Debt And Dependency Are The IMF Legacy

April 23, 1998 • Commentary
This article originally appeared in The

Today the most important player in the Indonesian financial crisis — the US Congress — will vote on the Clinton Administration’s plea for $US18 billion ($27.5 billion) in new funds for the IMF. The Congress plays such an indispensable role because it alone has the capacity to destroy the entire IMF replenishment. It should reject funding for the IMF bail‐​out of Indonesia.

Why? Because the IMF has failed to promote self‐​sustaining economic growth anywhere in the world. Instead, it has left debt and dependency in its wake.

Jakarta’s economy remains bedevilled by inefficient monopolies, insolvent banks, harmful trade barriers, wasteful food subsidies, and political favouritism. And the bail‐​out package has only reduced the Soeharto Government’s incentive to reform by relieving the pain of financial failure. Simply put, Jakarta needs to be forced to reform.

Which won’t occur by giving Jakarta billions in loans. After Soeharto announced a budget‐ busting spending increase, the IMF suspended its next loan instalment. But IMF officials, unwisely influenced by Canberra, hastened to assure Jakarta of their “flexibility” and inked a new agreement. Indonesia knows that the IMF is loath to cancel its program.

Moreover, the IMF’s proclivity to bail out the profligate creates a danger of “moral hazard”. The expectation of a subsidy encourages people to behave irresponsibly.

Thus, the Soeharto Government is likely to do only the minimum necessary to receive aid. Which means Jakarta will almost certainly retain its system of pervasive crony capitalism. Were Indonesia left to its own devices, it would have to adopt all of the reforms necessary to recondition its economy and reassure foreign investors, who tend to be more careful with their own cash than are international aid bureaucrats with tax money from industrialised states.

Now that the IMF, backed by Washington and Canberra, has intervened to prop up Indonesia, as well as Thailand and South Korea, what nation cannot expect help? What standard says “yes” to Indonesia and “no” to other nations suffering severe financial distress? Other bail‐​out candidates include Brazil, Malaysia, Mexico (again!), Russia, Ukraine, and, incredibly, Japan. How stable will the global economy be if prosperous nations continually underwrite economic failure? And if the world really were ready to topple into the economic abyss, there isn’t much the IMF could do about it.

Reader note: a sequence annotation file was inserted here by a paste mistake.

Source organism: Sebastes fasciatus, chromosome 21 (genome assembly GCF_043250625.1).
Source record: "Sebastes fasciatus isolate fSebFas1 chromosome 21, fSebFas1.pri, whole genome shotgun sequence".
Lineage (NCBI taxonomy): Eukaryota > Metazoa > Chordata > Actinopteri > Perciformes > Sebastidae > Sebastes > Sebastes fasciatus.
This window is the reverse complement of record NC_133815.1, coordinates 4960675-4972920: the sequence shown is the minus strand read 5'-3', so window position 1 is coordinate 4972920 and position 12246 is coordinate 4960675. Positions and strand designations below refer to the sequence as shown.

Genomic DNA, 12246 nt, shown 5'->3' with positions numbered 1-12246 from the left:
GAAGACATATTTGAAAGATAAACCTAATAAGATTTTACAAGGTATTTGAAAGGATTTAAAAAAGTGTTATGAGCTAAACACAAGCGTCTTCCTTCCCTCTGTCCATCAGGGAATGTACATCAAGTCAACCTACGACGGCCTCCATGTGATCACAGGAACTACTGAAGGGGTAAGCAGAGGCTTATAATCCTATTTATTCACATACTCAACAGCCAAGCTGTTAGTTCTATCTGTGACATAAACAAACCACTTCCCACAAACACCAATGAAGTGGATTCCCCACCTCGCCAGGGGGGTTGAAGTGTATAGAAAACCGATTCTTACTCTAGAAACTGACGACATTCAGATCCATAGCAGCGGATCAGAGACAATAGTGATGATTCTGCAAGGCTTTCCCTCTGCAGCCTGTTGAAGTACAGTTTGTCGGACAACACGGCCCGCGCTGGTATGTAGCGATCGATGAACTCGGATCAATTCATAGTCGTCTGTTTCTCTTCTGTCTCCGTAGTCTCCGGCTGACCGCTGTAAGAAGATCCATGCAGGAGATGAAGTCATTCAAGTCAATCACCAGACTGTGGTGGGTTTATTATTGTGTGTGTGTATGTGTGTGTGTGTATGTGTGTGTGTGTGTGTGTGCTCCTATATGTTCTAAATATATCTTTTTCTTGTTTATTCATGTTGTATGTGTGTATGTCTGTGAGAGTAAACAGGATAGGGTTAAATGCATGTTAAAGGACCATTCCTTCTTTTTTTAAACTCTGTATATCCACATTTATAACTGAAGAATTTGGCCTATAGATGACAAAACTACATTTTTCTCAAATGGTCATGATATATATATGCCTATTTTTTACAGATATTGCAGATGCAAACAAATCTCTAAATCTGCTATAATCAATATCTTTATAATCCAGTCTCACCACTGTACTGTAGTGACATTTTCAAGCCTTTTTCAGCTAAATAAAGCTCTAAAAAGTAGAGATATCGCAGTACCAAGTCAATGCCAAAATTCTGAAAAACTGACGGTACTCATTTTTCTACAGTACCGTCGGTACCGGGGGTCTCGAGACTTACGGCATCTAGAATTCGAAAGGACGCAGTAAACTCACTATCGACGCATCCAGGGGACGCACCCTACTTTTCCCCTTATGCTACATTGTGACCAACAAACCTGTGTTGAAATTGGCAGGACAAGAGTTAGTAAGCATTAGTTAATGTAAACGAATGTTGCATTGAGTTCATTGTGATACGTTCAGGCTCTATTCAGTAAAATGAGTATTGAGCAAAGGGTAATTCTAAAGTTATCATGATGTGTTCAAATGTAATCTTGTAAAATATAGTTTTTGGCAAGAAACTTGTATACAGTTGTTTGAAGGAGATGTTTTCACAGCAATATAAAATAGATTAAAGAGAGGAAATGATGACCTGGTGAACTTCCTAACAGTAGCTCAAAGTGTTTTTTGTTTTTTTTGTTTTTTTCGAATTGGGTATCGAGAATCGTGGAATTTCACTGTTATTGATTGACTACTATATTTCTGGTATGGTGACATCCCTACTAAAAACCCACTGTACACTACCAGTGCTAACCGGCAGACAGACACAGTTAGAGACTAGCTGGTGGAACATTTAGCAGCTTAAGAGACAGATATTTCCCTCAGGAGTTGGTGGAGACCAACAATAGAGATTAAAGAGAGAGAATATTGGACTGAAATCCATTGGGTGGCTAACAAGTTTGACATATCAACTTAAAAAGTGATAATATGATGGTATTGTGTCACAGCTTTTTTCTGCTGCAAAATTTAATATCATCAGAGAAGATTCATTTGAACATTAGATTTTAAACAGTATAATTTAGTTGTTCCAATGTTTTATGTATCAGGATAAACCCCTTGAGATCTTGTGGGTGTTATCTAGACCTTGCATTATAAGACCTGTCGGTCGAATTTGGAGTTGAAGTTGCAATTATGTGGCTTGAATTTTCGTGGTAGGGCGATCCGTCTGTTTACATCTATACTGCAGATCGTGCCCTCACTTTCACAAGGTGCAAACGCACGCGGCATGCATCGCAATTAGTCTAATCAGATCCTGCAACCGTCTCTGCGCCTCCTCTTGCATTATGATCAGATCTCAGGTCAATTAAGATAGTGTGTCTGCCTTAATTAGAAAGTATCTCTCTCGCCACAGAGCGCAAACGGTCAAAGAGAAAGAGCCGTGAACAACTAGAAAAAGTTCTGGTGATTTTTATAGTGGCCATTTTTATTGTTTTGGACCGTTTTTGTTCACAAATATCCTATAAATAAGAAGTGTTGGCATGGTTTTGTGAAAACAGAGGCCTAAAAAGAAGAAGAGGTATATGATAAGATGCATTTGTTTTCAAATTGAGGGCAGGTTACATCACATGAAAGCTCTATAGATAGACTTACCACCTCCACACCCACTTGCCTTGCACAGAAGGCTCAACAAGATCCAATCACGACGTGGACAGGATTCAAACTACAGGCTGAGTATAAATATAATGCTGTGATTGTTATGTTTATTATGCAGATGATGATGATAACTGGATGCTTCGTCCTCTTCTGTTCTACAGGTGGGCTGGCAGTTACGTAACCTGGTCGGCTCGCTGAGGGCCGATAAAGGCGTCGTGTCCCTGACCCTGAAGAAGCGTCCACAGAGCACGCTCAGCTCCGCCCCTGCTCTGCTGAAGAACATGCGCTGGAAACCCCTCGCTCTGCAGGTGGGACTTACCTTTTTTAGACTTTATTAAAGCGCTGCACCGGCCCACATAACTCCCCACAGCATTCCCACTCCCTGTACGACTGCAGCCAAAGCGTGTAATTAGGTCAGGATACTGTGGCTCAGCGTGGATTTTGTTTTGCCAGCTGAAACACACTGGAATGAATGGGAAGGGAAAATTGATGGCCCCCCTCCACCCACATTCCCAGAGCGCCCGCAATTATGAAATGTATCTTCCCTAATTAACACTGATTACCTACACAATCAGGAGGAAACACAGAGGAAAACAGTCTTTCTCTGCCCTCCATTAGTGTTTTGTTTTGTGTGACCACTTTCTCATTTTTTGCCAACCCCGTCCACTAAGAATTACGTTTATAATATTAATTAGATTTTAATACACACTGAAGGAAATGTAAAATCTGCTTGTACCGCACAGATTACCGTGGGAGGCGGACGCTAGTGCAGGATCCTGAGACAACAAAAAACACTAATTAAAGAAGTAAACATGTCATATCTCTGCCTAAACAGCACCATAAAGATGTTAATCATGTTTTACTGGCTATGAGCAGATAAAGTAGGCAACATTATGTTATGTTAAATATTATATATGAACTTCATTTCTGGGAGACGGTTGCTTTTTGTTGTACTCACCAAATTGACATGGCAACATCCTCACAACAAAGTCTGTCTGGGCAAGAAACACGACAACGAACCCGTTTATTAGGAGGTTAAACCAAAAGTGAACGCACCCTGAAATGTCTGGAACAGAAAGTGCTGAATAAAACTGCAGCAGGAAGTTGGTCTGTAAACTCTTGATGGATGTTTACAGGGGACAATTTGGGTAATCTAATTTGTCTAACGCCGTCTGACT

Moreover, the IMF’s proclivity to bail out the profligate creates a danger of “moral hazard”. The expectation of a subsidy encourages people to behave irresponsibly. Warns economist Allan Meltzer: “Banks and financial institutions can now act safe in the knowledge that the IMF will provide a safety net to protect them from some, or even most, of their losses.”

Of course, if international taxpayers are lucky, Indonesia and other bail‐​out beneficiaries will repay their loans. But even then the credit won’t be free. When the IMF channels billions of dollars to a foreign kleptocracy such as Indonesia’s, it diverts resources from other uses, such as investment by entrepreneurs in Australia.

But the IMF is addicted to wasting global taxpayers’ money. The US Congress should reject extra funding for the IMF. Otherwise, the IMF will find more irresponsible foreign debtors to bail out.

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